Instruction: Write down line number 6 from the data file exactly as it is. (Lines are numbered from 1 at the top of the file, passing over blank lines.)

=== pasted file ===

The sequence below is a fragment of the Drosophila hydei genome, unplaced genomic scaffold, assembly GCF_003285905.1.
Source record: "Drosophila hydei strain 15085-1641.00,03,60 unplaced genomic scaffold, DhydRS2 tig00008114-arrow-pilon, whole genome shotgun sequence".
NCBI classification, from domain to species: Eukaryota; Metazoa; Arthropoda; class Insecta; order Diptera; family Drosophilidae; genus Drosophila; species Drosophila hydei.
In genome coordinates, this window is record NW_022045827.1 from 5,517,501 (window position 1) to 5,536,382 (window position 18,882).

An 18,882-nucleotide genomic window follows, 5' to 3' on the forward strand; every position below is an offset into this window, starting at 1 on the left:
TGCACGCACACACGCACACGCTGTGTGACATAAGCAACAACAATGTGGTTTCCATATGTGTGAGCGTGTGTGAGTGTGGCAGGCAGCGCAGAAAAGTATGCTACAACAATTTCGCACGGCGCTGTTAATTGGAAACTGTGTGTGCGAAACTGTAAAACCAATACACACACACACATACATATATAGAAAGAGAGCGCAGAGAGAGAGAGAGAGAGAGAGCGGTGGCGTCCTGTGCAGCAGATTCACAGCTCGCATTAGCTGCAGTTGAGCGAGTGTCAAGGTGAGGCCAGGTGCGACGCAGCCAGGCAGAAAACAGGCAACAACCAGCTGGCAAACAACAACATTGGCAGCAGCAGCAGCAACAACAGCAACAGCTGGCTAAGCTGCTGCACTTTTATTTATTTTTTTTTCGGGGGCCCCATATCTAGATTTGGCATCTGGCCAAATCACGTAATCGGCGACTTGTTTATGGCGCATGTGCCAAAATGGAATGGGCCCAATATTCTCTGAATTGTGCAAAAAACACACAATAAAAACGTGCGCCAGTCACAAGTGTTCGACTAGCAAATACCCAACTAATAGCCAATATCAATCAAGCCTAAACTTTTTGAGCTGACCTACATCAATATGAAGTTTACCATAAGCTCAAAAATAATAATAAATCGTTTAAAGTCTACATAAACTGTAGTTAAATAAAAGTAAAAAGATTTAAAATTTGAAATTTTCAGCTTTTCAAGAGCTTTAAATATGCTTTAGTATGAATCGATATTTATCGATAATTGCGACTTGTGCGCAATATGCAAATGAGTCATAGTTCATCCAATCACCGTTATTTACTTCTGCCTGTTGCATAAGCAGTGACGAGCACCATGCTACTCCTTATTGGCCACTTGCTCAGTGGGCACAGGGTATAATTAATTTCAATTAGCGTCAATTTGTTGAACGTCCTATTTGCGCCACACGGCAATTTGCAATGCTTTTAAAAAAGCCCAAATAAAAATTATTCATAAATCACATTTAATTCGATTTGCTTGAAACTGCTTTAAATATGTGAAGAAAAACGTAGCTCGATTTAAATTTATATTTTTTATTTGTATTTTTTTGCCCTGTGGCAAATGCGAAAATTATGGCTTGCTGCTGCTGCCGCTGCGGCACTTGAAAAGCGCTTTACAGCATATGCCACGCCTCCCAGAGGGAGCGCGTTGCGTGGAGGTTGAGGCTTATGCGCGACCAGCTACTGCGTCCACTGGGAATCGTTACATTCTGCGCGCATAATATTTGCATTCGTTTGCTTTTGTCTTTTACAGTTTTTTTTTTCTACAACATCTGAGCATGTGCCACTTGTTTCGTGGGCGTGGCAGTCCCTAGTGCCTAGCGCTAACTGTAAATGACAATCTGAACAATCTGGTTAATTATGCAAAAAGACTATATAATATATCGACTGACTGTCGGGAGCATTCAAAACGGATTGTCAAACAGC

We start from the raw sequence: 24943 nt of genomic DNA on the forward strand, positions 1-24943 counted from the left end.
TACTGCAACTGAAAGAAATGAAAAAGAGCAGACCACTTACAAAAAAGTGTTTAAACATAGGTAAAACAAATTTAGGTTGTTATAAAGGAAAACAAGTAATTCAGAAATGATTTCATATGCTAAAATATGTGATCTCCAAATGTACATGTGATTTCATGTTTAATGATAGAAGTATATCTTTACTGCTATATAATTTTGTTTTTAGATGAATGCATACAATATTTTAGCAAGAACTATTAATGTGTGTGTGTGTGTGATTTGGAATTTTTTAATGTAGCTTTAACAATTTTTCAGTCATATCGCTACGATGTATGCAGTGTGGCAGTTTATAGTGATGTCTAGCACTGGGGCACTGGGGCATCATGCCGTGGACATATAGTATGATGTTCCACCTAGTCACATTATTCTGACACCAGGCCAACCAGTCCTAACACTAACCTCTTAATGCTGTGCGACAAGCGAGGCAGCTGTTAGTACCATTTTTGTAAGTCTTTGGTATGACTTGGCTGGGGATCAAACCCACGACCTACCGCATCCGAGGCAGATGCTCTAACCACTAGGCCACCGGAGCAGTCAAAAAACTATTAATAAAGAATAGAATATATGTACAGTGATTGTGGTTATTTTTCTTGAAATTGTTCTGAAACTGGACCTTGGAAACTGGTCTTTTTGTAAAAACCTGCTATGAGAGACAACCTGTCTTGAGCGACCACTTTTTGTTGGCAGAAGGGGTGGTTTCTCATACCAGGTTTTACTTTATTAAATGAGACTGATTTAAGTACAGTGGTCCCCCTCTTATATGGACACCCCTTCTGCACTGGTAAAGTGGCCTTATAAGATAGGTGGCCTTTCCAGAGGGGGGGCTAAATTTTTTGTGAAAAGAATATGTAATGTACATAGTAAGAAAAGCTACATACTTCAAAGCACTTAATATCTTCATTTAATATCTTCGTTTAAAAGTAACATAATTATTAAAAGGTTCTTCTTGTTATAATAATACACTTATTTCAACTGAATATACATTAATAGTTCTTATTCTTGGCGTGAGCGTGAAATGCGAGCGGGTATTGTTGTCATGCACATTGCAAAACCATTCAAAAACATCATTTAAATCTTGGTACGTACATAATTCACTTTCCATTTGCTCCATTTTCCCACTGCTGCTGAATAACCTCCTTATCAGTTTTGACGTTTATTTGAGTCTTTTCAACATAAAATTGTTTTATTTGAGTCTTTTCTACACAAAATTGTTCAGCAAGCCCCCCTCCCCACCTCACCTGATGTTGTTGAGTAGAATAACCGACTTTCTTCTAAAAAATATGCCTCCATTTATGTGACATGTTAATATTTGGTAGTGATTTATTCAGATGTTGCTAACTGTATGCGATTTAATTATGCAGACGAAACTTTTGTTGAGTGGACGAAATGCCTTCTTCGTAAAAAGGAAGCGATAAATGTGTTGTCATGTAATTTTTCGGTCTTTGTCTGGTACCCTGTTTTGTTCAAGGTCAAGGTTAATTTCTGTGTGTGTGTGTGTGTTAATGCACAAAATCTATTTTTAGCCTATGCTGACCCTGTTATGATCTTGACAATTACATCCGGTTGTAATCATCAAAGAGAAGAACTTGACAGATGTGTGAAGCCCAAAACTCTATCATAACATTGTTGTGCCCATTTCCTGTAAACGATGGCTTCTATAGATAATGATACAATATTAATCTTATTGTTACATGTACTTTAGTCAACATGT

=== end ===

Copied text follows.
TGCACGCACACACGCACACGCTGTGTGACATAAGCAACAACAATGTGGTTTCCATATGTGTGAGCGTGTGTGAGTGTGGCAGGCAGCGCAGAAAAGTATGCTACAACAATTTCGCACGGCGCTGTTAATTGGAAACTGTGTGTGCGAAACTGTAAAACCAATACACACACACACATACATATATAGAAAGAGAGCGCAGAGAGAGAGAGAGAGAGAGAGCGGTGGCGTCCTGTGCAGCAGATTCACAGCTCGCATTAGCTGCAGTTGAGCGAGTGTCAAGGTGAGGCCAGGTGCGACGCAGCCAGGCAGAAAACAGGCAACAACCAGCTGGCAAACAACAACATTGGCAGCAGCAGCAGCAACAACAGCAACAGCTGGCTAAGCTGCTGCACTTTTATTTATTTTTTTTTCGGGGGCCCCATATCTAGATTTGGCATCTGGCCAAATCACGTAATCGGCGACTTGTTTATGGCGCATGTGCCAAAATGGAATGGGCCCAATATTCTCTGAATTGTGCAAAAAACACACAATAAAAACGTGCGCCAGTCACAAGTGTTCGACTAGCAAATACCCAACTAATAGCCAATATCAATCAAGCCTAAACTTTTTGAGCTGACCTACATCAATATGAAGTTTACCATAAGCTCAAAAATAATAATAAATCGTTTAAAGTCTACATAAACTGTAGTTAAATAAAAGTAAAAAGATTTAAAATTTGAAATTTTCAGCTTTTCAAGAGCTTTAAATATGCTTTAGTATGAATCGATATTTATCGATAATTGCGACTTGTGCGCAATATGCAAATGAGTCATAGTTCATCCAATCACCGTTATTTACTTCTGCCTGTTGCATAAGCAGTGACGAGCACCATGCTACTCCTTATTGGCCACTTGCTCAGTGGGCACAGGGTATAATTAATTTCAATTAGCGTCAATTTGTTGAACGTCCTATTTGCGCCACACGGCAATTTGCAATGCTTTTAAAAAAGCCCAAATAAAAATTATTCATAAATCACATTTAATTCGATTTGCTTGAAACTGCTTTAAATATGTGAAGAAAAACGTAGCTCGATTTAAATTTATATTTTTTATTTGTATTTTTTTGCCCTGTGGCAAATGCGAAAATTATGGCTTGCTGCTGCTGCCGCTGCGGCACTTGAAAAGCGCTTTACAGCATATGCCACGCCTCCCAGAGGGAGCGCGTTGCGTGGAGGTTGAGGCTTATGCGCGACCAGCTACTGCGTCCACTGGGAATCGTTACATTCTGCGCGCATAATATTTGCATTCGTTTGCTTTTGTCTTTTACAGTTTTTTTTTTCTACAACATCTGAGCATGTGCCACTTGTTTCGTGGGCGTGGCAGTCCCTAGTGCCTAGCGCTAACTGTAAATGACAATCTGAACAATCTGGTTAATTATGCAAAAAGACTATATAATATATCGACTGACTGTCGGGAGCATTCAAAACGGATTGTCAAACAGC